“Can I give you some feedback?”
Rarely do we meet an offer like this with eagerness, curiosity or excitement. Our reaction might be more aligned with concern, skepticism or even fear.
However, feedback is essential in all aspects of our lives. We need others to shine a light on our blind spots so we can grow and develop, just as much as we need to be open to learning and improving.
Not all feedback is difficult. Your boss might mention that they can see the improvements you’ve been making. Your direct report might praise your empathy and listening skills. Your spouse might tell you the new twist on your meatball recipe is working. Most of us do just fine with that kind of input.
But it’s the tough stuff that takes center-stage when it comes to feedback. The observations that deflate us, that leave us worried or anxious, that feel like an attack on our character or our abilities.
In these situations, it’s easy to blame the messenger—but it’s on us to build up our toolkit for how we receive feedback. That’s what makes it constructive.
So, how do we deal with the tension of wanting to learn and grow, while protecting our own emotions in the process? How do we take in this information and make it useful and relevant?
Here are a few ideas:
1. Go get it
Actively seek feedback from those you trust. Have a specific, go-to question like, “What’s one thing I can do to make your work/life easier?” or “What’s one thing I can start (or stop) doing?”
Remember, this person might not be fully prepared to answer. Explain why you want the feedback, then give them time to think and respond when ready.
2. Cultivate a growth mindset
Studies show, those who see their identity as ever-evolving typically handle feedback more fruitfully.
Cultivate a growth mindset by embracing your areas of improvement and using feedback to enhance them.
3. Stop, collaborate and listen
Resist the need to respond or retort. Listening, asking questions and inviting an open dialogue does not mean you agree with the feedback. It simply provides a route to understanding.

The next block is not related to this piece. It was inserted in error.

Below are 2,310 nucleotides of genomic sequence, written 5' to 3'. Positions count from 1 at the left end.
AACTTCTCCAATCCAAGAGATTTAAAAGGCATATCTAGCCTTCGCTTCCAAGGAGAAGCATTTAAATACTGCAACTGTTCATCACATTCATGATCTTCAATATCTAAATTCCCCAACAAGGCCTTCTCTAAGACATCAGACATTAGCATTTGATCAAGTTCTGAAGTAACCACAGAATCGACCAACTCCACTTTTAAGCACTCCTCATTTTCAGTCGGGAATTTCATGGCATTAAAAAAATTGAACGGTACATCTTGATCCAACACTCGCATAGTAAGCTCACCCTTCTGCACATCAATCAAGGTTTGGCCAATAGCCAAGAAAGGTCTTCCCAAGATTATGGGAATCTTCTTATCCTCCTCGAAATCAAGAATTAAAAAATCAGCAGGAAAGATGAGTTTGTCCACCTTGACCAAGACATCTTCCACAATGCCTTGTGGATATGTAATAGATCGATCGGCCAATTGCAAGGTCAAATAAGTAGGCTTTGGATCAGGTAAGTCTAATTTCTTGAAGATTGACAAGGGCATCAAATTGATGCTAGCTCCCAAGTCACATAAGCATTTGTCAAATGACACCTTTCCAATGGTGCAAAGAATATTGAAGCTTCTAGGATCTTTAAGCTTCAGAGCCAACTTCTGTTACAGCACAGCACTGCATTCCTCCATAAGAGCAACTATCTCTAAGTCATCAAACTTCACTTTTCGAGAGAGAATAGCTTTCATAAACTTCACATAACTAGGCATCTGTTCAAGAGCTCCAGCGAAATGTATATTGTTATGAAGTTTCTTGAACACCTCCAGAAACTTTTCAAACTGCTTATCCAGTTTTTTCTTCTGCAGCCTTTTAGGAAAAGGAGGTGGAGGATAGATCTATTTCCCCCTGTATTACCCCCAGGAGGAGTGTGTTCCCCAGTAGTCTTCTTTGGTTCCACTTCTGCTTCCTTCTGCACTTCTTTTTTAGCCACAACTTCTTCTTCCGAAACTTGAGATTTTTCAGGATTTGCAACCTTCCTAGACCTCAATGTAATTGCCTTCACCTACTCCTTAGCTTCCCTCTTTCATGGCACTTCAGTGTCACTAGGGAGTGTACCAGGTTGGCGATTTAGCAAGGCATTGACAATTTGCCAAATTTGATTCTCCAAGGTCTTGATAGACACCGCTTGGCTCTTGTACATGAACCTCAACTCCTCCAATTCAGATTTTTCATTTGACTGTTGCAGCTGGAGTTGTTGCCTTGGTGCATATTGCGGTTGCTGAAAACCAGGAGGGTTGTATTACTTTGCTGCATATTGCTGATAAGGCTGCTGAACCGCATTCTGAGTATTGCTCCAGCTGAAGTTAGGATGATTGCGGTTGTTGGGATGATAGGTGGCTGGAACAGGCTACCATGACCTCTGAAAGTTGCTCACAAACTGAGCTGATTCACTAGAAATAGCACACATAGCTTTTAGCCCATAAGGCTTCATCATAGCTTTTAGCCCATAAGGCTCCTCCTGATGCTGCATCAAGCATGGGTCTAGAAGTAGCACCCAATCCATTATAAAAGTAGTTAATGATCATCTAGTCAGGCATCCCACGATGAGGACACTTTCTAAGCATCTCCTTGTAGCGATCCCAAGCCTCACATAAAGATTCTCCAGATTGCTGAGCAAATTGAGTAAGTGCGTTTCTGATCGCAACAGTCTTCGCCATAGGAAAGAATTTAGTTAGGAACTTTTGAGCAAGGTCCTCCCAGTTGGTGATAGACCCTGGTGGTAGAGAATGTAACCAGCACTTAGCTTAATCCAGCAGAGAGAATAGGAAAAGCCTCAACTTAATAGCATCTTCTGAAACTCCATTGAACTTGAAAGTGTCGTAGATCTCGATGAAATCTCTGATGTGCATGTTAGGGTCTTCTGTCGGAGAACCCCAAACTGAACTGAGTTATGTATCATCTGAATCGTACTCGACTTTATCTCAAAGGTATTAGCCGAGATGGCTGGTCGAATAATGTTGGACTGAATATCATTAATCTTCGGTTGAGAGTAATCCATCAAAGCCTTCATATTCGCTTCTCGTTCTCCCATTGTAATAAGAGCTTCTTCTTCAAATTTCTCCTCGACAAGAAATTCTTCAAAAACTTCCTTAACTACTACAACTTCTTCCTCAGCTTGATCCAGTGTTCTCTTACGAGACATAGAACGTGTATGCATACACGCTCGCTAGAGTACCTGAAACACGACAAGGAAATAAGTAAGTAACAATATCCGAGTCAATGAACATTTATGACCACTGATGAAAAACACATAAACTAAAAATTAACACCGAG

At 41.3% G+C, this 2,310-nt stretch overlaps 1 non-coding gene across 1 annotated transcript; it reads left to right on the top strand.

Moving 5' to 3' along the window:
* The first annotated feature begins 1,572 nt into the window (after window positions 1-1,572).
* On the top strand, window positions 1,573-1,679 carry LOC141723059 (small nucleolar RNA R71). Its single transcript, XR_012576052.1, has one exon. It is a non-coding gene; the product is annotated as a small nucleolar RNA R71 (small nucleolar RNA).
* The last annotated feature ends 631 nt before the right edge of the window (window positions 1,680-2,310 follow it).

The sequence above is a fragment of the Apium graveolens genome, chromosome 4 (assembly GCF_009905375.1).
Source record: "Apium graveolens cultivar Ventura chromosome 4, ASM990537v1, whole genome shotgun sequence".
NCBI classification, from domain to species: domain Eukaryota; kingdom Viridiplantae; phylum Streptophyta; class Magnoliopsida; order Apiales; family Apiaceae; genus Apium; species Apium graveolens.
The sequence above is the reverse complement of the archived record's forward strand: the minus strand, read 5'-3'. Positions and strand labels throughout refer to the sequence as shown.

Start by restating the feedback, “What I’m hearing is that you think I can be too aggressive in our client sales meetings. Is that right?” Then you can clarify it from there.
4. Find the nugget of truth
Early in my role at Decker, my boss shared some negative feedback from a colleague. She admitted that it felt a little off, but it was still important to explore even if we weren’t sure where it was coming from.
Make an effort to take feedback that might feel misplaced and look for the root of what might be behind it. You don’t have to agree with the feedback, but there’s usually some nugget of truth in there. It’s worth putting in the work to uncover.
5. Take action (and credit)
Once you find the truth (or truths), don’t just sit around on them. Figure out how you can put that new knowledge into practice.
Tell others what you’re working on and implementing as well. Some things take time, and teamwork to shift. Bring others in on the journey.
By reframing feedback as an opportunity, rather than an obligation or impediment, we can start to use the information we receive as a catalyst for growth. Start trying out the tips above and see where it takes you.
P.S. Plenty of feedback was given in the writing of this blog post.